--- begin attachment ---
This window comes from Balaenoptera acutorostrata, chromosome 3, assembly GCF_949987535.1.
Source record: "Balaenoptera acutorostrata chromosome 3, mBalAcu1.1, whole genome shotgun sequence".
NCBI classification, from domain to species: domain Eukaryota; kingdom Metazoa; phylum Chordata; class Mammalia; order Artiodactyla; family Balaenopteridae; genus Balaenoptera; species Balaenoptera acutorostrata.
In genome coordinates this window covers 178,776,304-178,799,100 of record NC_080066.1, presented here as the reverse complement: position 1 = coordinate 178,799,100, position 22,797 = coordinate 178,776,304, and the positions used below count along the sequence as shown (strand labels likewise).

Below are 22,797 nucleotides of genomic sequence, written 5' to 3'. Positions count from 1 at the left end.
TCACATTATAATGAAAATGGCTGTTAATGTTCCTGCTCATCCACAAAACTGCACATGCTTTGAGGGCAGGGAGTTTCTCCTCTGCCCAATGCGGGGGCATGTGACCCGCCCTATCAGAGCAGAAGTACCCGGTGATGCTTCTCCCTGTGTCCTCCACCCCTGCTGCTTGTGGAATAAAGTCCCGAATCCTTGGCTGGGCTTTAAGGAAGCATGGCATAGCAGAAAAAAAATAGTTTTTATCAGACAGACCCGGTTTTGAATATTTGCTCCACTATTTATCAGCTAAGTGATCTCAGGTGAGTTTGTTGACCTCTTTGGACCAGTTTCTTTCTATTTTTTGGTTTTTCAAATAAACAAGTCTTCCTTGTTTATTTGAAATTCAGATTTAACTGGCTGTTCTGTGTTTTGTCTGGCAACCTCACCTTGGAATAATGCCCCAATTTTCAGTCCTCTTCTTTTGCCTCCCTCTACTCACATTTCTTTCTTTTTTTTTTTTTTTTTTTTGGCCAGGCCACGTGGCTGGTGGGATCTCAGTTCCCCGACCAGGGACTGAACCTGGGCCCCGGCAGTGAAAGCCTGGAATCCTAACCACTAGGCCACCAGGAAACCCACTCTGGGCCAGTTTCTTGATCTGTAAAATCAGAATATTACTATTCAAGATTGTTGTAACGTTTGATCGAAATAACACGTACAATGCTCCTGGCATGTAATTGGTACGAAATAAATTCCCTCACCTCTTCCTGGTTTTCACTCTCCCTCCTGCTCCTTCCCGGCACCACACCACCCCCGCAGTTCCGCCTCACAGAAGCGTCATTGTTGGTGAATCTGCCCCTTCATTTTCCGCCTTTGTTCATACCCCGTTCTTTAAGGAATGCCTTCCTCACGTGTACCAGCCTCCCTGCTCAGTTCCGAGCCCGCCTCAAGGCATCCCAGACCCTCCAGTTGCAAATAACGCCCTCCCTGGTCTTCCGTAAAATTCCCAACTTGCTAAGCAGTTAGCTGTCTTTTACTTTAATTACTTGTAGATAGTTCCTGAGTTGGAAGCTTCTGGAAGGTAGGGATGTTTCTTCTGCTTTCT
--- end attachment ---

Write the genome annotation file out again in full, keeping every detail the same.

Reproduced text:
This window comes from Balaenoptera acutorostrata, chromosome 3, assembly GCF_949987535.1.
Source record: "Balaenoptera acutorostrata chromosome 3, mBalAcu1.1, whole genome shotgun sequence".
NCBI classification, from domain to species: domain Eukaryota; kingdom Metazoa; phylum Chordata; class Mammalia; order Artiodactyla; family Balaenopteridae; genus Balaenoptera; species Balaenoptera acutorostrata.
In genome coordinates this window covers 178,776,304-178,799,100 of record NC_080066.1, presented here as the reverse complement: position 1 = coordinate 178,799,100, position 22,797 = coordinate 178,776,304, and the positions used below count along the sequence as shown (strand labels likewise).

Below are 22,797 nucleotides of genomic sequence, written 5' to 3'. Positions count from 1 at the left end.
TCACATTATAATGAAAATGGCTGTTAATGTTCCTGCTCATCCACAAAACTGCACATGCTTTGAGGGCAGGGAGTTTCTCCTCTGCCCAATGCGGGGGCATGTGACCCGCCCTATCAGAGCAGAAGTACCCGGTGATGCTTCTCCCTGTGTCCTCCACCCCTGCTGCTTGTGGAATAAAGTCCCGAATCCTTGGCTGGGCTTTAAGGAAGCATGGCATAGCAGAAAAAAAATAGTTTTTATCAGACAGACCCGGTTTTGAATATTTGCTCCACTATTTATCAGCTAAGTGATCTCAGGTGAGTTTGTTGACCTCTTTGGACCAGTTTCTTTCTATTTTTTGGTTTTTCAAATAAACAAGTCTTCCTTGTTTATTTGAAATTCAGATTTAACTGGCTGTTCTGTGTTTTGTCTGGCAACCTCACCTTGGAATAATGCCCCAATTTTCAGTCCTCTTCTTTTGCCTCCCTCTACTCACATTTCTTTCTTTTTTTTTTTTTTTTTTTTGGCCAGGCCACGTGGCTGGTGGGATCTCAGTTCCCCGACCAGGGACTGAACCTGGGCCCCGGCAGTGAAAGCCTGGAATCCTAACCACTAGGCCACCAGGAAACCCACTCTGGGCCAGTTTCTTGATCTGTAAAATCAGAATATTACTATTCAAGATTGTTGTAACGTTTGATCGAAATAACACGTACAATGCTCCTGGCATGTAATTGGTACGAAATAAATTCCCTCACCTCTTCCTGGTTTTCACTCTCCCTCCTGCTCCTTCCCGGCACCACACCACCCCCGCAGTTCCGCCTCACAGAAGCGTCATTGTTGGTGAATCTGCCCCTTCATTTTCCGCCTTTGTTCATACCCCGTTCTTTAAGGAATGCCTTCCTCACGTGTACCAGCCTCCCTGCTCAGTTCCGAGCCCGCCTCAAGGCATCCCAGACCCTCCAGTTGCAAATAACGCCCTCCCTGGTCTTCCGTAAAATTCCCAACTTGCTAAGCAGTTAGCTGTCTTTTACTTTAATTACTTGTAGATAGTTCCTGAGTTGGAAGCTTCTGGAAGGTAGGGATGTTTCTTCTGCTTTCT